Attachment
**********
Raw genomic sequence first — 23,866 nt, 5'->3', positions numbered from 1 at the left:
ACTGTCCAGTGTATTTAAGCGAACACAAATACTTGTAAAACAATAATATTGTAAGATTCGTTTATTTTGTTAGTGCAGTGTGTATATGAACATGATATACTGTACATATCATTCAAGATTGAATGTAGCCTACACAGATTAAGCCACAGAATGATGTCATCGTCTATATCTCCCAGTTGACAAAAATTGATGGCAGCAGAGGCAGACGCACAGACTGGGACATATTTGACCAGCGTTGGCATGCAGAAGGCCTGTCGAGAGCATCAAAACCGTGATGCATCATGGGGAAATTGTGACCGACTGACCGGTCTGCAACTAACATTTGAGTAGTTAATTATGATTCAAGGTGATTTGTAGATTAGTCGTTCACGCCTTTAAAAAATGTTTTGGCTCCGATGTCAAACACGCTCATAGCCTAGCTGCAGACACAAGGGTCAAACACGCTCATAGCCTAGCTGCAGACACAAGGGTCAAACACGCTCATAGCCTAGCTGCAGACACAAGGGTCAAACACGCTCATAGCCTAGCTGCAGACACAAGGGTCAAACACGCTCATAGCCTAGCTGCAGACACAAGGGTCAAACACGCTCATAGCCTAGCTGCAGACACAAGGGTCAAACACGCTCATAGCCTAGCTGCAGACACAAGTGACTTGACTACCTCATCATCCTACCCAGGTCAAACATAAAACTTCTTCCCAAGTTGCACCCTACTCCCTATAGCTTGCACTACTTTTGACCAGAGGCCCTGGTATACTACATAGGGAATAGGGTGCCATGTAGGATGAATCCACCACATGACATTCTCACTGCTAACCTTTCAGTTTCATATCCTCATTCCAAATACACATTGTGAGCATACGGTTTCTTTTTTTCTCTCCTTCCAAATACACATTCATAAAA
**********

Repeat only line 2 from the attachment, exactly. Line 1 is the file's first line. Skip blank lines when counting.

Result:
ACTGTCCAGTGTATTTAAGCGAACACAAATACTTGTAAAACAATAATATTGTAAGATTCGTTTATTTTGTTAGTGCAGTGTGTATATGAACATGATATACTGTACATATCATTCAAGATTGAATGTAGCCTACACAGATTAAGCCACAGAATGATGTCATCGTCTATATCTCCCAGTTGACAAAAATTGATGGCAGCAGAGGCAGACGCACAGACTGGGACATATTTGACCAGCGTTGGCATGCAGAAGGCCTGTCGAGAGCATCAAAACCGTGATGCATCATGGGGAAATTGTGACCGACTGACCGGTCTGCAACTAACATTTGAGTAGTTAATTATGATTCAAGGTGATTTGTAGATTAGTCGTTCACGCCTTTAAAAAATGTTTTGGCTCCGATGTCAAACACGCTCATAGCCTAGCTGCAGACACAAGGGTCAAACACGCTCATAGCCTAGCTGCAGACACAAGGGTCAAACACGCTCATAGCCTAGCTGCAGACACAAGGGTCAAACACGCTCATAGCCTAGCTGCAGACACAAGGGTCAAACACGCTCATAGCCTAGCTGCAGACACAAGGGTCAAACACGCTCATAGCCTAGCTGCAGACACAAGGGTCAAACACGCTCATAGCCTAGCTGCAGACACAAGTGACTTGACTACCTCATCATCCTACCCAGGTCAAACATAAAACTTCTTCCCAAGTTGCACCCTACTCCCTATAGCTTGCACTACTTTTGACCAGAGGCCCTGGTATACTACATAGGGAATAGGGTGCCATGTAGGATGAATCCACCACATGACATTCTCACTGCTAACCTTTCAGTTTCATATCCTCATTCCAAATACACATTGTGAGCATACGGTTTCTTTTTTTCTCTCCTTCCAAATACACATTCATAAAA